ATTORNEY FOR APPELLANT ATTORNEYS FOR APPELLEE
Terrance W. Richmond Karen M. Freeman-Wilson
Milan, Indiana Attorney General of Indiana
Christopher L. Lafuse
Deputy Attorney General
SUPREME COURT OF INDIANA
TERRELL WILLIAMS, ) ) Appellant (Defendant Below ), ) No. 49S05-0108-CR-378 ) In the Supreme Court v. ) ) STATE OF INDIANA, ) No. 49A05-0011-CR-485 ) In the Court of Appeals Appellee (Plaintiff Below ). )
February 15, 2002
(R. at 248.)
As he began to walk away from Witten, Williams saw several police cars
coming toward him. He cut out running toward a building where his
brother lived about a hundred yards away. (Supp. R. at 12, 25.)
His knock went unanswered, so he locked himself in the empty apartment
across the hall.
Officers Weaver See footnote and Knecht saw a black male, heavy build, wearing a white T-shirt and black jogging pants enter the apartment building. (Supp. R. at 12.) They obtained the building managers consent to search the empty apartment, where they found Williams and arrested him for residential entry. Williams had two rocks of crack cocaine hidden inside his right sock.
Later that day, the State charged Williams with residential entry and possession of
cocaine as class D felonies in Marion Superior Court 9 (the Court 9
charges). Williams agreed to plead guilty to possession of cocaine as a
class D felony and serve 915 days in jail. In return, the
State agreed not to file habitual or B felony charges against him.
(Supp. R. at 11.) This deal was apparently negotiated on December 8
See footnote On December 29, 1998, the court entered judgment of conviction.
The court read into evidence the probable cause affidavit to serve as
the factual basis for Williams guilty plea.
In the meantime, on December 16, 1998, the State had filed charges against Williams in a different room of the same court. It alleged dealing cocaine within 1,000 feet of a school as a class A felony and possession of cocaine within 1,000 feet of a school as a class B felony (the Court 20 charges). During an initial hearing December 23, 1998, Williams pled not guilty. On January 29, 1999, the State added a charge that Williams was an habitual offender.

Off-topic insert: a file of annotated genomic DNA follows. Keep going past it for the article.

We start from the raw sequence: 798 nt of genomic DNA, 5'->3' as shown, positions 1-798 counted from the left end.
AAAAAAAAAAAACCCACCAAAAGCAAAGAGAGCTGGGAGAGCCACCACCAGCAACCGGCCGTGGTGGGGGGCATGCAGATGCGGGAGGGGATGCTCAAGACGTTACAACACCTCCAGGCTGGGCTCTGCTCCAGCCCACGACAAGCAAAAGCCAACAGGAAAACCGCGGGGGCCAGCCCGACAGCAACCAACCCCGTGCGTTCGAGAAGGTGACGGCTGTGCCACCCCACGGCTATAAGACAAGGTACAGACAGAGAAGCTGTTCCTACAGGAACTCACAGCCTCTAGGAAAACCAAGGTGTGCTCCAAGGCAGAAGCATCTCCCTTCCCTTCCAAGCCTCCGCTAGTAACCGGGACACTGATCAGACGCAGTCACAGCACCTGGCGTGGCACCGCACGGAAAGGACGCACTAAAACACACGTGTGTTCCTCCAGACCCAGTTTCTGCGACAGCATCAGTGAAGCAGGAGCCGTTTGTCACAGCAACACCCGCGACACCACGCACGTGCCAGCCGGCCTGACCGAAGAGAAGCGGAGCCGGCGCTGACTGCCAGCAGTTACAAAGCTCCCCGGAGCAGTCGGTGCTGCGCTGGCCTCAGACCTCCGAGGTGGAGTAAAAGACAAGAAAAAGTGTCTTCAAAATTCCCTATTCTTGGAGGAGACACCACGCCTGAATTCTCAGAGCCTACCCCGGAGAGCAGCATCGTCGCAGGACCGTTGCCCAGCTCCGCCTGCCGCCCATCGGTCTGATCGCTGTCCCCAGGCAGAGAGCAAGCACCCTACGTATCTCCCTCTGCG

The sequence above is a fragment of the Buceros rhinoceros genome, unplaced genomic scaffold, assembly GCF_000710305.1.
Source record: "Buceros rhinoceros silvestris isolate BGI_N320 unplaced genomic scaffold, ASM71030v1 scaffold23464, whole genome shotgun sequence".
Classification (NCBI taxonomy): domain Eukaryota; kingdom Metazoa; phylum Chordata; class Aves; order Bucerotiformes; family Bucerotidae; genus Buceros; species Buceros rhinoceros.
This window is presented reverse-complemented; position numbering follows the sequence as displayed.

It is unclear why the plea agreement was not withdrawn after the Court
20 charges were filed, except that there was a fair amount of confusion
on both sides. Williams attorney notified Williams that additional charges were pending against
him in Court 20, but it seems Williams was under the mistaken belief
that the Court 20 charges stemmed from an unrelated incident in mid-December 1998.See footnote
(Supp. R. at 7-8, 20-21.) However, the Court 20 charges actually related
to Williams sale of drugs to Detective Witten on October 12
The prosecution also suffered from a disconnect. (Supp. R. at 22.)
Different deputy prosecutors handled the two cases, and the Court 9 prosecutor had
no knowledge of the Court 20 charges. (R. at 38.)
Williams moved to dismiss the Court 20 charges, which are the subject of
this appeal. The motion was denied. A jury found Williams guilty
of dealing in cocaine as a class A felony, possession of cocaine as
a class B felony, and being an habitual offender. The trial court
sentenced him to forty years, with twenty suspended, for the dealing and possession
charges and added thirty years for the habitual offender finding. The Court